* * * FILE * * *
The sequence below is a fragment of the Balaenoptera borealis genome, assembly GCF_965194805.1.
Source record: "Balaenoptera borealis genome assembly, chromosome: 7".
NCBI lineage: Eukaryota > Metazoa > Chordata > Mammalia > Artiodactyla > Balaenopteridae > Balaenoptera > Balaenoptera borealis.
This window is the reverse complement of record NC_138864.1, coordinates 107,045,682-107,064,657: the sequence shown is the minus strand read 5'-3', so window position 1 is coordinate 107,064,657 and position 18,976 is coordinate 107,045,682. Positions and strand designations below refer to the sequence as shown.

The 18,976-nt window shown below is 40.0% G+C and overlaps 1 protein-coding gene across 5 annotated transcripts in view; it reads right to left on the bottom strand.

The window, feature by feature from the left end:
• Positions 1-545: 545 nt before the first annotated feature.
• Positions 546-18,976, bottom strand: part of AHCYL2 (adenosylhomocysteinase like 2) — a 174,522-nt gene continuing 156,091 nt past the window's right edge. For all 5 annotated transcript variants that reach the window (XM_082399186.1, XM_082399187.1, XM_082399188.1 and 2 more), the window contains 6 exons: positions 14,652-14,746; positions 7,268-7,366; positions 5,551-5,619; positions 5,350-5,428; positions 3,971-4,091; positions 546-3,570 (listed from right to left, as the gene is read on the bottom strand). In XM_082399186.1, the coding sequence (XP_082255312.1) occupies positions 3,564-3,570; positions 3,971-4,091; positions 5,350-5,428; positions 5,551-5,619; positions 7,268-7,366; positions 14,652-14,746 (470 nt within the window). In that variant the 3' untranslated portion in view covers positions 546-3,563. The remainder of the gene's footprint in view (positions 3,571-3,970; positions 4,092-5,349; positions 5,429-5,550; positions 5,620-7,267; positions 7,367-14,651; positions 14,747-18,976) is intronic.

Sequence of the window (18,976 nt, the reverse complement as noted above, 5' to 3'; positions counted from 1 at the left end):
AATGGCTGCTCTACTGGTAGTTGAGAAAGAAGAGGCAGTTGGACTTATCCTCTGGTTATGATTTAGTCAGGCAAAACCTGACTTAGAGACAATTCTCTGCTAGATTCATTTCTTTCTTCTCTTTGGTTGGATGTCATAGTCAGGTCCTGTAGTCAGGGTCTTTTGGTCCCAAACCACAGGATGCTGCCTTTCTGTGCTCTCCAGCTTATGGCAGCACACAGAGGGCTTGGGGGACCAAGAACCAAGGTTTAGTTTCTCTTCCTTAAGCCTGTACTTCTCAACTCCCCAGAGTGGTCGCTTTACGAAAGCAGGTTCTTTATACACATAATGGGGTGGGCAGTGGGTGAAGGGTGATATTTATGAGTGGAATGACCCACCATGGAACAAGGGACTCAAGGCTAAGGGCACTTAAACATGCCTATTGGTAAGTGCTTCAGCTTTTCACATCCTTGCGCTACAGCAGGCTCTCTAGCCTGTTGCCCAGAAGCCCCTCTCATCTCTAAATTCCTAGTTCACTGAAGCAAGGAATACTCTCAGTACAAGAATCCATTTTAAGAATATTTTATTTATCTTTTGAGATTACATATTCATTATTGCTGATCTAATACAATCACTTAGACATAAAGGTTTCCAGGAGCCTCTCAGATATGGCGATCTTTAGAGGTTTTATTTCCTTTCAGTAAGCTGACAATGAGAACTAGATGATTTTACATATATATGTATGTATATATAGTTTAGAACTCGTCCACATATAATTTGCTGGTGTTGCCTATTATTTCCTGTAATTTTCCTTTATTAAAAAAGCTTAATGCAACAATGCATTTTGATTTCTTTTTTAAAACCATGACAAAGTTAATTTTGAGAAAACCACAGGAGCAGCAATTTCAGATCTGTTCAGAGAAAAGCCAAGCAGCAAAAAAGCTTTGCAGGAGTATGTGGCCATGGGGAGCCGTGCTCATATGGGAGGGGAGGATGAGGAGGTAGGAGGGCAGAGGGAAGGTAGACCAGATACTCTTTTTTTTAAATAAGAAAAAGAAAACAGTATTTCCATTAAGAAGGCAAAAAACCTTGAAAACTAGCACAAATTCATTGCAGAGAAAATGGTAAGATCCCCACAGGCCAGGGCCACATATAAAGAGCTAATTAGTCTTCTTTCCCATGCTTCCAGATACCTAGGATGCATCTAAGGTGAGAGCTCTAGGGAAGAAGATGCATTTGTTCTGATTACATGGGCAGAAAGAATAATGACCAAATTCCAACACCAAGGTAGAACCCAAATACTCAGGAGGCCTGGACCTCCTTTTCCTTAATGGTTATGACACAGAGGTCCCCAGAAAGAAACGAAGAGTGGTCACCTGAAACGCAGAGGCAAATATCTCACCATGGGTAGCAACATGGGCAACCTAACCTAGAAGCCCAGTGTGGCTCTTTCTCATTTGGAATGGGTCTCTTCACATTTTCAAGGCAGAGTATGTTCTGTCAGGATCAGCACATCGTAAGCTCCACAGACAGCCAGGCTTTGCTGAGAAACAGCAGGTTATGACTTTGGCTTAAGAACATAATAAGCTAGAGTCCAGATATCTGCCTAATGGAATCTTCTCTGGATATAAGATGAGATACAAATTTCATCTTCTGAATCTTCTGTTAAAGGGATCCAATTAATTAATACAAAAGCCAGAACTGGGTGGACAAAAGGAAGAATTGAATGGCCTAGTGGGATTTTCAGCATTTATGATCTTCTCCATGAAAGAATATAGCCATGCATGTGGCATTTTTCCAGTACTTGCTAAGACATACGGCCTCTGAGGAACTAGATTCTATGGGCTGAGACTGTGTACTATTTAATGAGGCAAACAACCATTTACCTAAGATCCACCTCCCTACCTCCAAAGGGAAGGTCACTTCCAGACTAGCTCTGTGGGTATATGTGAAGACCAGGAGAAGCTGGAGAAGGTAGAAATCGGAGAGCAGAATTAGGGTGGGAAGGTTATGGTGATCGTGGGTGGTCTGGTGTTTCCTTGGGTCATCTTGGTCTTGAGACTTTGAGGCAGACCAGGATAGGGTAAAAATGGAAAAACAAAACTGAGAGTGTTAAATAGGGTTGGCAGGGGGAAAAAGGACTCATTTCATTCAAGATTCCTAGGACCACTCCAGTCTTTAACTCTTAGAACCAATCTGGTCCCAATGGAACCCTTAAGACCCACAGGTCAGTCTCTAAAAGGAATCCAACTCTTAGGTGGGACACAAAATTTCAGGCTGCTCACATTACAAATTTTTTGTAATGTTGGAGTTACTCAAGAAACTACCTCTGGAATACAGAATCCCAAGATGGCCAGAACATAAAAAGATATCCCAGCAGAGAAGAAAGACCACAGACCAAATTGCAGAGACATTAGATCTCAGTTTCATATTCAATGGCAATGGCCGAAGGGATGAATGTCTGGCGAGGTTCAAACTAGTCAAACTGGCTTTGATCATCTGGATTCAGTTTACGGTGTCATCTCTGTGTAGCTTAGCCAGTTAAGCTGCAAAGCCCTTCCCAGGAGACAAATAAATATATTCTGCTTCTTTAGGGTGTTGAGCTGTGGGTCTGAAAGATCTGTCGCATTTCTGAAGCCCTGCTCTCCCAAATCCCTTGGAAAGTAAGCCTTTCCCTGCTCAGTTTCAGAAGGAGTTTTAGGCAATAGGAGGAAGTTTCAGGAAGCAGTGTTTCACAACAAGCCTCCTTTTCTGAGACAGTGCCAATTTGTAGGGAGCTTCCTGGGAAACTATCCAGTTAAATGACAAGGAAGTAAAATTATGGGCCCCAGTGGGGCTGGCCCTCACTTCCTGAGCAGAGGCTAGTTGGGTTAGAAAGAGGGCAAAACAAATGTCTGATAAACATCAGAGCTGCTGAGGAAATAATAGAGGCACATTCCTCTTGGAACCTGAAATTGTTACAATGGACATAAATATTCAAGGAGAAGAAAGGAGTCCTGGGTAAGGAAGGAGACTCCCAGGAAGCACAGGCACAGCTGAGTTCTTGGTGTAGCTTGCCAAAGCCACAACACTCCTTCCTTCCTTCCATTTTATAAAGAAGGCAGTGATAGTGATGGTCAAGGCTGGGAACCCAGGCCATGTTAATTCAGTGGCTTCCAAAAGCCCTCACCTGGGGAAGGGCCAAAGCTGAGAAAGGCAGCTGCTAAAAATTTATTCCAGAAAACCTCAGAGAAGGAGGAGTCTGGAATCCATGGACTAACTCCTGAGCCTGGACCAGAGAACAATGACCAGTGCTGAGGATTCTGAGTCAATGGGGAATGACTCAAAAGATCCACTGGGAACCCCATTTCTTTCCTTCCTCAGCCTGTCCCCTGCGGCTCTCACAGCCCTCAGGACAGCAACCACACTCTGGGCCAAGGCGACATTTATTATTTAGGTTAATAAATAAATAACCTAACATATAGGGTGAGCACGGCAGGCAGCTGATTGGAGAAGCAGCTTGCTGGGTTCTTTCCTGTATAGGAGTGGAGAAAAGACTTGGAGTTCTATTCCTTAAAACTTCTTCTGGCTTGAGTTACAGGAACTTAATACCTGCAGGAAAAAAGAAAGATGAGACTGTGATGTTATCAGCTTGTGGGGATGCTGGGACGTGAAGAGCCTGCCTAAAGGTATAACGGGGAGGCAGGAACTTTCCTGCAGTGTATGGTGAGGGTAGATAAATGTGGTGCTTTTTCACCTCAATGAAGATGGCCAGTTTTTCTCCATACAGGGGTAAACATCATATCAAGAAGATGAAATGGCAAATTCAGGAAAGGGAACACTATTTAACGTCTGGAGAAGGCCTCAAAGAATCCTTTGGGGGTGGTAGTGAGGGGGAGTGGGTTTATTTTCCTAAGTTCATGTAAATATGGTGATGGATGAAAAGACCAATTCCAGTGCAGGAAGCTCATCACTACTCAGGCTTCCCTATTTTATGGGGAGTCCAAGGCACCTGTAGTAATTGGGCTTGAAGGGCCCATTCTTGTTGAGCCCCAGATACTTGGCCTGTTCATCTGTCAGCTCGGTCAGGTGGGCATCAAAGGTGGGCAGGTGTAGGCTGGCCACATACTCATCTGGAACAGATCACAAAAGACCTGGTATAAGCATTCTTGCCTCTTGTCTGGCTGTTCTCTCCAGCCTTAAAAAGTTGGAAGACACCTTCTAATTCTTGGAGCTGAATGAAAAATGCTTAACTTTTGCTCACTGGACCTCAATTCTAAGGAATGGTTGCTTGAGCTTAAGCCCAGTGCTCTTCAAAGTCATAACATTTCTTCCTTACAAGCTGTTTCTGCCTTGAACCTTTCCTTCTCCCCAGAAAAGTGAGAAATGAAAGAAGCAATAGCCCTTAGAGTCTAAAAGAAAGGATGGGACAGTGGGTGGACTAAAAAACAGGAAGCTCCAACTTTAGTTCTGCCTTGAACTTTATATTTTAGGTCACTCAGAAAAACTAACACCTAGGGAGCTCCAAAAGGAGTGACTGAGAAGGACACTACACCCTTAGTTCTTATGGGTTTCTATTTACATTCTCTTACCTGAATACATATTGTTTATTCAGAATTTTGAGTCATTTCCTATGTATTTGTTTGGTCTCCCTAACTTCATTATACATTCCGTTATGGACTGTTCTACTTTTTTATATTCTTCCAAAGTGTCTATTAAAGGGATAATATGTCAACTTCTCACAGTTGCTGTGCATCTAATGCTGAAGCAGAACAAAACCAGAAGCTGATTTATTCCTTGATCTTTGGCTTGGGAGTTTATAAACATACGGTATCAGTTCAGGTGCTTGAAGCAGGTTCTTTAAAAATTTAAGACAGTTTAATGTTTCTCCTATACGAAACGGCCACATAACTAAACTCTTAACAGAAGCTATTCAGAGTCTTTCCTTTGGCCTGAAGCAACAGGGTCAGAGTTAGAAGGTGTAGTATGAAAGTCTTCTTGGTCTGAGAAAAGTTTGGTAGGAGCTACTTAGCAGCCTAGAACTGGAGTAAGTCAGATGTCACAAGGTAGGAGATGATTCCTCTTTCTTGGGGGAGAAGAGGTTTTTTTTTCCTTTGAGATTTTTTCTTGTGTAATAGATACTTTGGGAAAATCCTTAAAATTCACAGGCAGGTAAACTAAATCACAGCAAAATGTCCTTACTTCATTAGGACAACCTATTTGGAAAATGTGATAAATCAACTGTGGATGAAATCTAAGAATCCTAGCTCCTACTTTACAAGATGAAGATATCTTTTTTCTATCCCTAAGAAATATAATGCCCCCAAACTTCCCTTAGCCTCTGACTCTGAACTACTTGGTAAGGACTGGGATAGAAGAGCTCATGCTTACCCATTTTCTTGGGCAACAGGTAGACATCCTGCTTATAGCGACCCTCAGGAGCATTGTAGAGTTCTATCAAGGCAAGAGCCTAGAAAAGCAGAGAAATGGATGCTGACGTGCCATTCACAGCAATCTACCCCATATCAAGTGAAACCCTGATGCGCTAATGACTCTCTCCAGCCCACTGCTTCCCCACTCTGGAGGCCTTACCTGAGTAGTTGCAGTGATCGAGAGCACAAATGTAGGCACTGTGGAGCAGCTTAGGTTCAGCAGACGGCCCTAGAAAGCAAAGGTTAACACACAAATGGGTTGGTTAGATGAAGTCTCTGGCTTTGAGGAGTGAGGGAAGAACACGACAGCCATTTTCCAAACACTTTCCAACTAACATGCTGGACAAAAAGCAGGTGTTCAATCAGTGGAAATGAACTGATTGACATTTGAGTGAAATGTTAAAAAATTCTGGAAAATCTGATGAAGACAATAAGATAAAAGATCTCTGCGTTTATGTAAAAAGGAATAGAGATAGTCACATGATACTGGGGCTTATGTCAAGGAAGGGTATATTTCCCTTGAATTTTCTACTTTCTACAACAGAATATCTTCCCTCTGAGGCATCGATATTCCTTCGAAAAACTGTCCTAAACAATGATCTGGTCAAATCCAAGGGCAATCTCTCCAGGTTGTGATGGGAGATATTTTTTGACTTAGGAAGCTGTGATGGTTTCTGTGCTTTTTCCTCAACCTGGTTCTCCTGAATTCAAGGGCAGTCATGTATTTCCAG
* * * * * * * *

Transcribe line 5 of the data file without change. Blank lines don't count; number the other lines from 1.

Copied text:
The 18,976-nt window shown below is 40.0% G+C and overlaps 1 protein-coding gene across 5 annotated transcripts in view; it reads right to left on the bottom strand.